Academic journal article Quarterly Journal of Chinese Studies

Base-Generated or Movement-Derived: Antecedent in the Processing of the Chinese OSV Topic Sentence 1

Academic journal article Quarterly Journal of Chinese Studies

Base-Generated or Movement-Derived: Antecedent in the Processing of the Chinese OSV Topic Sentence 1

Article excerpt

(ProQuest: ... denotes non-USASCII text omitted.)

1.Introduction and Background

1.1Chinese Topic Structures

Chinese has been recognized as a topic- prominent language, in contrast to English, which is claimed to be subject-prominent (Li & Thompson 1976, 1981, p.15; Huang 1984a, 1984b). Li and Thompson (1981, p.95) state that in order to have a firm grasp of the topic- comment structure in Mandarin, it is important for one to understand the openness of the relationship between the topic and the comment. As long as the comment expresses something about the topic in the perception of the speaker and the hearer, the sentence will be meaningful.

(1) ... A(Li & Thompson, 1981, p. 96)

Mian wo zui xihuan chi la de.

noodle I most like eat spicy DE

' Noodles, I like to eat spicy ones the best. '

(2) ... To (Li & Thompson, 1981, p. 96)

Nei ben shu chuban- le.

that CL book publish- LE

' That book, (someone) has published it. '

(3) ... (Li & Thompson, 1981, p. 96)

Zhei jian shi ni bu neng guang mafan yi ge ren.

this CL matter you not can only bother one CL person

' This matter, you can ' t deal with it by bothering only one person. '

(4) ...(Li & Thompson, 1981, p. 96)

Nei chang huo xingkui xiaofangdui lai de kuai.

that CL fire fortunately fire- brigade come DE fast

' (As for) that fire, fortunately the fire brigade came fast. '

It can be noticed that in a simple sentence with one predicate, sometimes the topic bears a theta- selectional relationship to the verb, like in (1) and (2): the sentence appears to have OSV (or OV) structure. Sometimes the topic is outside of the theta- grid of the verb, like in (3) and (4). Lambrecht (1994, p.118) referred to the distinction between these two types of topics as topics which are arguments, i.e., which are syntactically and semantically integrated into the predicate- argument structure of a clause, and topics which are only loosely associated with a proposition and whose relation to the proposition is a matter of pragmatic construal.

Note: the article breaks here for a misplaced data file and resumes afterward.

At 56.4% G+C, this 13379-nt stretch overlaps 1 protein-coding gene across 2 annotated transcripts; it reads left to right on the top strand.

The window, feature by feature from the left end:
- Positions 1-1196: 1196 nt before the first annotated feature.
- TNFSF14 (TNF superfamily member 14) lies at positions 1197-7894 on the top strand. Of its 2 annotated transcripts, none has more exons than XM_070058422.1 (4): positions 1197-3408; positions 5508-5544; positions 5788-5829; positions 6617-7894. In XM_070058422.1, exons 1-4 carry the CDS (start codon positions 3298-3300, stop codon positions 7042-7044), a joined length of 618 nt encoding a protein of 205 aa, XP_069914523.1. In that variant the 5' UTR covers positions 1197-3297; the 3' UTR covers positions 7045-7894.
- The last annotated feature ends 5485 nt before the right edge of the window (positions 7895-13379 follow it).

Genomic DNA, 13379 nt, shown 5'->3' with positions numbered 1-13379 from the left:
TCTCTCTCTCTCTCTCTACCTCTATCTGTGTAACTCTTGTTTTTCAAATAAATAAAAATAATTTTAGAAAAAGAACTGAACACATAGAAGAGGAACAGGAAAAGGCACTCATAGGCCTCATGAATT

It has widely been accepted that in the latter situation, the topic is base- generated, but disagreement remains with regard to the derivation of the topic in the former situation, OSV structure.

Li & Thompson (1976) indicated that all topics in Chinese are base - generated by proposing that the notion of topic in Chinese is as basic as that of subject in general grammar description, and that the topic in Chinese cannot be viewed as derived by movement from some argument position in the sentence. They pointed out, " an important characteristic of the topic in Chinese is that it is independent of the verb and needs not to be an argument of a predicative constituent in the sentences". This framework- setting opinion concerning the function of topics is aligned with Chafe's (1976, p.50) statement that a topic sets a spatial, temporal, or individual framework within which the main predication holds. This perspective is followed by Xu & Langendoen (1985), Xu (1986), Cole (1987), C.- R. Huang (1991), Tsao (1990), and Xu & Liu (1998), among others, and is also closely related to another typological distinction that claims Chinese grammar to be parataxis, in contrast to hypotaxis, represented by English grammar (Nida, 1966; Wang, 1984, p. 468-472).

Generally speaking, parataxis makes use of semantic connection and favors short, simple sentences, with the use of coordinating rather than subordinating conjunctions (Fish, 2012, p. 62), while hypotaxis is the grammatical arrangement of functionally similar but "unequal" constructs, with syntactic devices. Subordination is a commonly used method. That is also part of the reason why Chinese grammar is said to exhibit typological features shared by sign languages and young creole languages (Haiman, 1985; Tai 2008). Pan (2003) further compared Chinese sentences to bamboo, in that information is laid out linearly, and referred to English sentences as tree - like, with more deeply embedded hierarchical structures. …

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